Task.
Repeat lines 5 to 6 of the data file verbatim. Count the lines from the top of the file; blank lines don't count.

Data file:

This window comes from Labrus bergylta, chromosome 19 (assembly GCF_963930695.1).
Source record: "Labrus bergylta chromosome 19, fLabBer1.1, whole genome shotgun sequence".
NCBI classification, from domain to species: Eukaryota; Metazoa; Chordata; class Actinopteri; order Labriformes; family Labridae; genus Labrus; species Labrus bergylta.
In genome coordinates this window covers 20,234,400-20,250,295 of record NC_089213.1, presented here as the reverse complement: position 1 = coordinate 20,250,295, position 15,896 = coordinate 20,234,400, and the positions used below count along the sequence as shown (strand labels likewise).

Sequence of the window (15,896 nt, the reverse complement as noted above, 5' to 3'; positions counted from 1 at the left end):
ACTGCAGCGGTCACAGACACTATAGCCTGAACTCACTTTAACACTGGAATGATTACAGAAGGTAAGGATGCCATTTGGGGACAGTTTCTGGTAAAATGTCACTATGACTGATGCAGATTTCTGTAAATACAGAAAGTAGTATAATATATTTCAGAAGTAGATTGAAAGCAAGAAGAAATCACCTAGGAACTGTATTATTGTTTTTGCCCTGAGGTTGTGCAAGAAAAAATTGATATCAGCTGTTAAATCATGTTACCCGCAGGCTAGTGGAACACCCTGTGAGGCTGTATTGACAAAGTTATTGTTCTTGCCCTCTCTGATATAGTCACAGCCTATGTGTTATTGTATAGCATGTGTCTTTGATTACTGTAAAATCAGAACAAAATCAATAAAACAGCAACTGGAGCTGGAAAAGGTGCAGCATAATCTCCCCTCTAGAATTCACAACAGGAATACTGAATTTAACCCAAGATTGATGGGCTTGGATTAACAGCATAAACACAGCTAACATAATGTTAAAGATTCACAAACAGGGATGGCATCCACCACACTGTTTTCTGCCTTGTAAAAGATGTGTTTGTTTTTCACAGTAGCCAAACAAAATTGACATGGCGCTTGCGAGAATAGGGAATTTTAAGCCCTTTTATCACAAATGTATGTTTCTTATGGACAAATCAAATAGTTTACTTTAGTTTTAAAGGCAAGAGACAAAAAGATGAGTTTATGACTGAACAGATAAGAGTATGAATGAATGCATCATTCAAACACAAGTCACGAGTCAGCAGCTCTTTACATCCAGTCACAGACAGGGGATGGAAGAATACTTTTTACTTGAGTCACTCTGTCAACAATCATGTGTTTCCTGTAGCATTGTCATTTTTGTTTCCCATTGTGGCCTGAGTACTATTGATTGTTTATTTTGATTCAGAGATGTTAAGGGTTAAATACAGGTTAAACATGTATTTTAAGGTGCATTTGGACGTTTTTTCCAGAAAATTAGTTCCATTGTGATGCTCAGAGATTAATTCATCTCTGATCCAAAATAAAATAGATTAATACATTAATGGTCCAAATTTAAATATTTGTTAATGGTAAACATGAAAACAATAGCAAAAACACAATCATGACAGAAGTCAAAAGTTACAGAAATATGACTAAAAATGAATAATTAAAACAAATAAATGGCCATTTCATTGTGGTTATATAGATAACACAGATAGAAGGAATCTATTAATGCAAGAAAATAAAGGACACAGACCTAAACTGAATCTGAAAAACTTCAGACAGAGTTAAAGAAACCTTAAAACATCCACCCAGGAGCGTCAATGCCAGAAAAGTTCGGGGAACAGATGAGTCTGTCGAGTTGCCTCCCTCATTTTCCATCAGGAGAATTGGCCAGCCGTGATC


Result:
Sequence of the window (15,896 nt, the reverse complement as noted above, 5' to 3'; positions counted from 1 at the left end):
ACTGCAGCGGTCACAGACACTATAGCCTGAACTCACTTTAACACTGGAATGATTACAGAAGGTAAGGATGCCATTTGGGGACAGTTTCTGGTAAAATGTCACTATGACTGATGCAGATTTCTGTAAATACAGAAAGTAGTATAATATATTTCAGAAGTAGATTGAAAGCAAGAAGAAATCACCTAGGAACTGTATTATTGTTTTTGCCCTGAGGTTGTGCAAGAAAAAATTGATATCAGCTGTTAAATCATGTTACCCGCAGGCTAGTGGAACACCCTGTGAGGCTGTATTGACAAAGTTATTGTTCTTGCCCTCTCTGATATAGTCACAGCCTATGTGTTATTGTATAGCATGTGTCTTTGATTACTGTAAAATCAGAACAAAATCAATAAAACAGCAACTGGAGCTGGAAAAGGTGCAGCATAATCTCCCCTCTAGAATTCACAACAGGAATACTGAATTTAACCCAAGATTGATGGGCTTGGATTAACAGCATAAACACAGCTAACATAATGTTAAAGATTCACAAACAGGGATGGCATCCACCACACTGTTTTCTGCCTTGTAAAAGATGTGTTTGTTTTTCACAGTAGCCAAACAAAATTGACATGGCGCTTGCGAGAATAGGGAATTTTAAGCCCTTTTATCACAAATGTATGTTTCTTATGGACAAATCAAATAGTTTACTTTAGTTTTAAAGGCAAGAGACAAAAAGATGAGTTTATGACTGAACAGATAAGAGTATGAATGAATGCATCATTCAAACACAAGTCACGAGTCAGCAGCTCTTTACATCCAGTCACAGACAGGGGATGGAAGAATACTTTTTACTTGAGTCACTCTGTCAACAATCATGTGTTTCCTGTAGCATTGTCATTTTTGTTTCCCATTGTGGCCTGAGTACTATTGATTGTTTATTTTGATTCAGAGATGTTAAGGGTTAAATACAGGTTAAACATGTATTTTAAGGTGCATTTGGACGTTTTTTCCAGAAAATTAGTTCCATTGTGATGCTCAGAGATTAATTCATCTCTGATCCAAAATAAAATAGATTAATACATTAATGGTCCAAATTTAAATATTTGTTAATGGTAAACATGAAAACAATAGCAAAAACACAATCATGACAGAAGTCAAAAGTTACAGAAATATGACTAAAAATGAATAATTAAAACAAATAAATGGCCATTTCATTGTGGTTATATAGATAACACAGATAGAAGGAATCTATTAATGCAAGAAAATAAAGGACACAGACCTAAACTGAATCTGAAAAACTTCAGACAGAGTTAAAGAAACCTTAAAACATCCACCCAGGAGCGTCAATGCCAGAAAAGTTCGGGGAACAGATGAGTCTGTCGAGTTGCCTCCCTCATTTTCCATCAGGAGAATTGGCCAGCCGTGATC